Gaia star data with D3 – part 1

TL;DR: I’m going to show you how to take a fairly large dataset – in this case the galactic stars – and make some nice visualizations with a JavaScript library called D3. They look great.

Basic view of data.

Did you see the recent news from the ESA Gaia mission? It will eventually give the precise position and motion of one billion stars in our Galaxy (which is actually “only” one percent of the stellar population!). An initial release of data happened on 13th September 2016 and included the position, motion and distance of two million stars.

I wanted to take this data and play around with it and I like to play around with data with the help of D3. This is a web based visualisation tool, which unfortunately is restricted by the capabilities of today’s browsers. This means I’ve had to reduce the data points, however, I suspect we can still get some nice results.

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Hydroponical Crop


Just put my hydroponics windowsill kit back to work after I cleaned it up months ago – hopefully we’ll get a nice harvest this time. Last time my mountain strawberries grow very well… they just didn’t produce any fruit. I’m hoping that was just a consequence of the plant dying off before it had a chance, and that I’ve now removed the reason for it’s death too. I think I also made the mistake of letting them grow as tall as they could, when a better idea would have been too cut them back going for more outward than upward growth.

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Advances in Astronomy – Continuing Education Oxford : Second half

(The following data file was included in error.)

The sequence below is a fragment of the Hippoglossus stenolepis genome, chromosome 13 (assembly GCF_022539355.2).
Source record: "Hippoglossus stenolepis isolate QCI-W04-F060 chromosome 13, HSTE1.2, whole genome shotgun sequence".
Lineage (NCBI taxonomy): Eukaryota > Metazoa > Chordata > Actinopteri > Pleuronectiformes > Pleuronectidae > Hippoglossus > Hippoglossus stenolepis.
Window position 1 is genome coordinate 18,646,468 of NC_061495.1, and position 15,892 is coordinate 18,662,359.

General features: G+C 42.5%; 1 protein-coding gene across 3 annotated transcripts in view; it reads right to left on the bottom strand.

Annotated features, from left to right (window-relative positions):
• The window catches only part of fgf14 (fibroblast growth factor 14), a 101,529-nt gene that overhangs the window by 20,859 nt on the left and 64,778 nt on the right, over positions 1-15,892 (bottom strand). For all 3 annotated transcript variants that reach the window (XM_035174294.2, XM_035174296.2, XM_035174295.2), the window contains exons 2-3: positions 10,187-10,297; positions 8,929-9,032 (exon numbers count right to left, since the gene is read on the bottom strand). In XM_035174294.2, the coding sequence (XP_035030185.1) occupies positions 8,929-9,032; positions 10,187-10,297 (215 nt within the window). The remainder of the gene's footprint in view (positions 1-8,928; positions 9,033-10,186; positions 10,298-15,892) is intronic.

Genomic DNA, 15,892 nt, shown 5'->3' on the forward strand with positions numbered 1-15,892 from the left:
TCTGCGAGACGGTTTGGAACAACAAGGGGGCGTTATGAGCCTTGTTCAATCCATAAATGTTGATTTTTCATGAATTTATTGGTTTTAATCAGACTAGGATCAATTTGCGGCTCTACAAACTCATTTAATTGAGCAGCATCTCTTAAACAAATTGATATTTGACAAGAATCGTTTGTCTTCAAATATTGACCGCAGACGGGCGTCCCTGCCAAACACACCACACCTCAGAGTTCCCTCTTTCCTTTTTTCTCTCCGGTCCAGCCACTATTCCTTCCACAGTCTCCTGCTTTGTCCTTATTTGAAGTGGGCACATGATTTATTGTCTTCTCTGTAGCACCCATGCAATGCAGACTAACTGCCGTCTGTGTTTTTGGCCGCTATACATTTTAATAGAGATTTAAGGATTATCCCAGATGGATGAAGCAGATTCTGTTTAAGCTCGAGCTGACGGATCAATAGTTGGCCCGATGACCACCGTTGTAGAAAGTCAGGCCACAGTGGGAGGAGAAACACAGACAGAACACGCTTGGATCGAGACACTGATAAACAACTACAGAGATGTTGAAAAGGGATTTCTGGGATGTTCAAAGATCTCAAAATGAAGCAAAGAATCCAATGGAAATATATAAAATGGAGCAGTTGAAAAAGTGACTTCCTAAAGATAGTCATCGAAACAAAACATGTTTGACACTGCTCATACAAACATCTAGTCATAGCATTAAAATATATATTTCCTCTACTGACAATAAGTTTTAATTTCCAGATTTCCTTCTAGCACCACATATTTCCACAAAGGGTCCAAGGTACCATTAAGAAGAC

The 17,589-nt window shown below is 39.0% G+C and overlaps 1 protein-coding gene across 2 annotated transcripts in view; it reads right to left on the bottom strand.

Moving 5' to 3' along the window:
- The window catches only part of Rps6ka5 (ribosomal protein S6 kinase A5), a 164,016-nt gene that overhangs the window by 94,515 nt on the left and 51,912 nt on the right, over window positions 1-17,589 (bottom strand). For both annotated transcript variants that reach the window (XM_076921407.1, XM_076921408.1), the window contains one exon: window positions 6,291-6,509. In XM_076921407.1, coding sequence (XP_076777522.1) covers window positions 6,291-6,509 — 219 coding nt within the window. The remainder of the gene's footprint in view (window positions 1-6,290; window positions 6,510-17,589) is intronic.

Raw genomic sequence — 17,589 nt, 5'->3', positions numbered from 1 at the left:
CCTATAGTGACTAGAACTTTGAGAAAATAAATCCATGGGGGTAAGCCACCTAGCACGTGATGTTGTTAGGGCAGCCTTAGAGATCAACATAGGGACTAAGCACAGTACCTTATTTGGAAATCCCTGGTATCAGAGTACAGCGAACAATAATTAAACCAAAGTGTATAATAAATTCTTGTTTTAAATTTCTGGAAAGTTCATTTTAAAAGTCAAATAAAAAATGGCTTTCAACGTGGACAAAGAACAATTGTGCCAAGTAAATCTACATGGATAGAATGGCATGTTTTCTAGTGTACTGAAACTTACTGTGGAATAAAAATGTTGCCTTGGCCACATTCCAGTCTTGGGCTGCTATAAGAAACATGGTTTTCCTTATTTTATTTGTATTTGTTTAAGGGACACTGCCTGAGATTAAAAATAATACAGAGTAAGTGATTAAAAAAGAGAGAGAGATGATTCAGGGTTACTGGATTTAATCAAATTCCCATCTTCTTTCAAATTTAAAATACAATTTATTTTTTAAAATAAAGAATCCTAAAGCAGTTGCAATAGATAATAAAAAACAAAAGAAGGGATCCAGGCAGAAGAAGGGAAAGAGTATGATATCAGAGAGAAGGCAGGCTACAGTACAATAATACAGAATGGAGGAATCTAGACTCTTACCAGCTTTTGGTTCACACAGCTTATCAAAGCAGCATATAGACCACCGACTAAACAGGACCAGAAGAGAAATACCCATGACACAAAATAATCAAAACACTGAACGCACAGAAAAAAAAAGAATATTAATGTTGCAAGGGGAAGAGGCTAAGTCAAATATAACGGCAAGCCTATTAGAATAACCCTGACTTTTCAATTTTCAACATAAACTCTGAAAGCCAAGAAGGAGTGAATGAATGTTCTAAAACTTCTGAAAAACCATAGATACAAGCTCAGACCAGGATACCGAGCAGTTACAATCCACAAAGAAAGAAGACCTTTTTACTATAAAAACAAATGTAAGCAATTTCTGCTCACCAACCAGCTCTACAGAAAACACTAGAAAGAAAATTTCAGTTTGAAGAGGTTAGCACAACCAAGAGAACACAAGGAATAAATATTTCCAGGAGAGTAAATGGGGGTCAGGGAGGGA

This is the conclusion to my previous blog on the “Advances in Astronomy”. The lectures are run by the Department for Continuing Education at Oxford University every year, it is now in it’s 32nd year. More information can be found on their website here. They run various courses throughout the year, across many different subjects.

The first four lectures where covered in the previous blog, this one wil cover the last three lectures:

  1. Advances in exoplanet studies by DR ANDREW NORTON (Open University)
  2. Astrochemistry by PROF NIGEL MASON (Open University)
  3. Extremely large telescopes by DR FRASER CLARKE (University of Oxford)

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Advances in Astronomy – Continuing Education Oxford

Just back from a weekend long group of lectures about some of the latest advancements in astronomy. The lectures are run by the Department for Continuing Education at Oxford University every year, it is now in it’s 32nd year. More information can be found on their website here. They run various courses throughout the year, across many different subjects.

The loose theme of these lectures was “Exoplanets” but cover a ride range of themes too. The course starts on Friday evening with a meal and the first lecture – usually an introduction covering some of the basic themes that you’ll meet over the weekend. Saturday is the busiest with a further four lectures, and includes Two, three course meals with Tea/Coffee breaks in the morning and afternoon, there’s also some time in the afternoon to yourself or go along on an organised tour. Sunday includes another two lectures and lunch. You can opt out of the meals if you wish, or opt into accommodation also, which includes breakfast.

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Popular Science’s 137 years

The magazine Popular Science holds a remarkable piece of history spanning 137 years covering science progress and future predictions back till 1873.